If you can’t go one day without gorging on some chocolate – you might be surprised to learn that it could be doing wonders for your health.
Now, let’s get one thing straight, we’re not talking milk and white, but plain (unflavoured) dark chocolate – the higher the cocoa percentage, the better.
As it turns out, dark chocolate is not only a great pick-me-up but it also has a number of health benefits.
Here are all the ways that your dark chocolate habit could be helping your mental and physical health.
It could reduce your risk of depression
Most people are aware that munching on chocolate has glorious mood-boosting powers, but scientists have focused the extent of its feel-good properties – and they’re quite astonishing.
A study, consisting of around 13,000 adults, found that eating dark chocolate can reduce the risk of depression by up 70%.
Key compounds in dark chocolate – such as flavonoids and phenylethylamine (PEA) – have a similar mood-boosting effect to cannabis.
Its feel-good properties have prompted thoughts around it being used as a potential alternative to antidepressants – depending on the patient of course.
Can improve blood flow and blood pressure
The flavonoids in dark chocolate help support the production of nitric oxide in the inner cell lining of blood vessels – this helps to relax blood vessels and improve blood flow, which in turn, lowers blood pressure.
It’s great for your skin
The flavonoids in dark chocolate can also help protect against sun damage.
Just make sure you don’t ditch the suncream – you’ll still need plenty of that. Chocolate on its own isn’t enough to protect fully against the sun.
Dark chocolate also prevents the breakdown of collagen – the protein which keeps skin plump and youthful. So in other words, if you can’t afford high-end anti aging serums, just make sure your cupboards are stocked full of the brown stuff.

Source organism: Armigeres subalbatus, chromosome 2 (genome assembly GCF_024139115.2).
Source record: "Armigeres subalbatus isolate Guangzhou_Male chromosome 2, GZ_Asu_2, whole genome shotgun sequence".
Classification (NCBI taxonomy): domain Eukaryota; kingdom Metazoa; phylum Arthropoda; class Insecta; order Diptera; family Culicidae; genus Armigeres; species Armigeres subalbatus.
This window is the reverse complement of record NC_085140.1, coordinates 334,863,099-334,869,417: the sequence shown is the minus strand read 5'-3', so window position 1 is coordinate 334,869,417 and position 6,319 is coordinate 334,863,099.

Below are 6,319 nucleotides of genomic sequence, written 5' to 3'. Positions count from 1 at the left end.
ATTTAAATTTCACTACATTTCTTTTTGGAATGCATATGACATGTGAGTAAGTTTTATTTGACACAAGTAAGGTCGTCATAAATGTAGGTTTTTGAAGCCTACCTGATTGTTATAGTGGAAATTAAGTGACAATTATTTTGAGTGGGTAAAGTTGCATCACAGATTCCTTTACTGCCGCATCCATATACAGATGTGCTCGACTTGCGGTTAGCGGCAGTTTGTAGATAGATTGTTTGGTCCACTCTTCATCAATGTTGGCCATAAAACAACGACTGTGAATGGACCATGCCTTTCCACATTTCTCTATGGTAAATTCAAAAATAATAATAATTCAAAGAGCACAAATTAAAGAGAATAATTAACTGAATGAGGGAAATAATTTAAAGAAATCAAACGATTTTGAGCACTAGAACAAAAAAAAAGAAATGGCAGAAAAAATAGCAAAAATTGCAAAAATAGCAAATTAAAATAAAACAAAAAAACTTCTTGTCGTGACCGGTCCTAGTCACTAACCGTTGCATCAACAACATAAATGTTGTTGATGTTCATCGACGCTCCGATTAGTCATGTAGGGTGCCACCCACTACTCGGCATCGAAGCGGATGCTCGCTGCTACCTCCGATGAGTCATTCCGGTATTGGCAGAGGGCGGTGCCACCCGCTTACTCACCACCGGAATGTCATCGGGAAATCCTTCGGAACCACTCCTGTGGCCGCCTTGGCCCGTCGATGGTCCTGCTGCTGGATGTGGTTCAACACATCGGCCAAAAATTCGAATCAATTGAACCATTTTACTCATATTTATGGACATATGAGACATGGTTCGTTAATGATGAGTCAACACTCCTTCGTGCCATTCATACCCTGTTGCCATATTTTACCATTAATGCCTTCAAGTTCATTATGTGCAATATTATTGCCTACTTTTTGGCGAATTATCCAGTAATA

It makes you feel good
Not only does chocolate taste good but it makes you feel good too, and there’s actual science behind it.
When dark chocolate is consumed, the brain releases endorphins – chemicals in the brain that create feelings of pleasure. In fact, chocolate contains PEA, which is the same chemical that your brain creates when you feel like you’re falling in love. Aw.
Don’t be fooled into thinking that fruit, vegetables and fish are the only foods rich in antioxidants. Dark chocolate is too, and it also contains minerals such as magnesium, potassium, zinc, selenium and iron.
Antioxidants are important as they help protect cells from damage caused by free radicals, which can play a role in heart disease and cancer. The more antioxidants you consume the better.
Reduce levels of ‘bad’ cholesterol
Research has shown that cocoa can reduce levels of ‘bad’ cholesterol (also known as LDL). But not only that, it also raises levels of ‘good’ cholesterol, which can lower the risk of cardiovascular disease.
It can help you lose weight
Contrary to popular belief, a small portion of chocolate can actually help you shed the pounds.
A square or two of dark chocolate can leave you feeling fuller for longer, and less likely to snack before your next meal.
Consuming a small amount of dark chocolate, will also help curb sweet tooth cravings – helpful for those trying to lose weight.
It also contains healthy fats, which slow the absorption of sugar into the bloodstream, consequently preventing an insulin spike (which directs sugar straight into your fat cells).
Good for your brain
The benefits don’t stop there – dark chocolate can be good for your brain too.
Cocoa has been seen to improve cognitive function in elderly people and its anti-inflammatory qualities have proven beneficial in treating those with brain injuries like concussion.
One study also found that eating dark chocolate led to an increase in gamma frequency in the cerebral cortical regions of the brain – the areas involved in memory and sensory processing. Results point to dark chocolate having significant brain health benefits.
Could reduce the risk of type 2 diabetes
Snacking on a small amount of dark chocolate every day may improve insulin sensitivity and, as a result, help to control blood sugar. So eating it (in moderation) may delay and even prevent the onset of type 2 diabetes.
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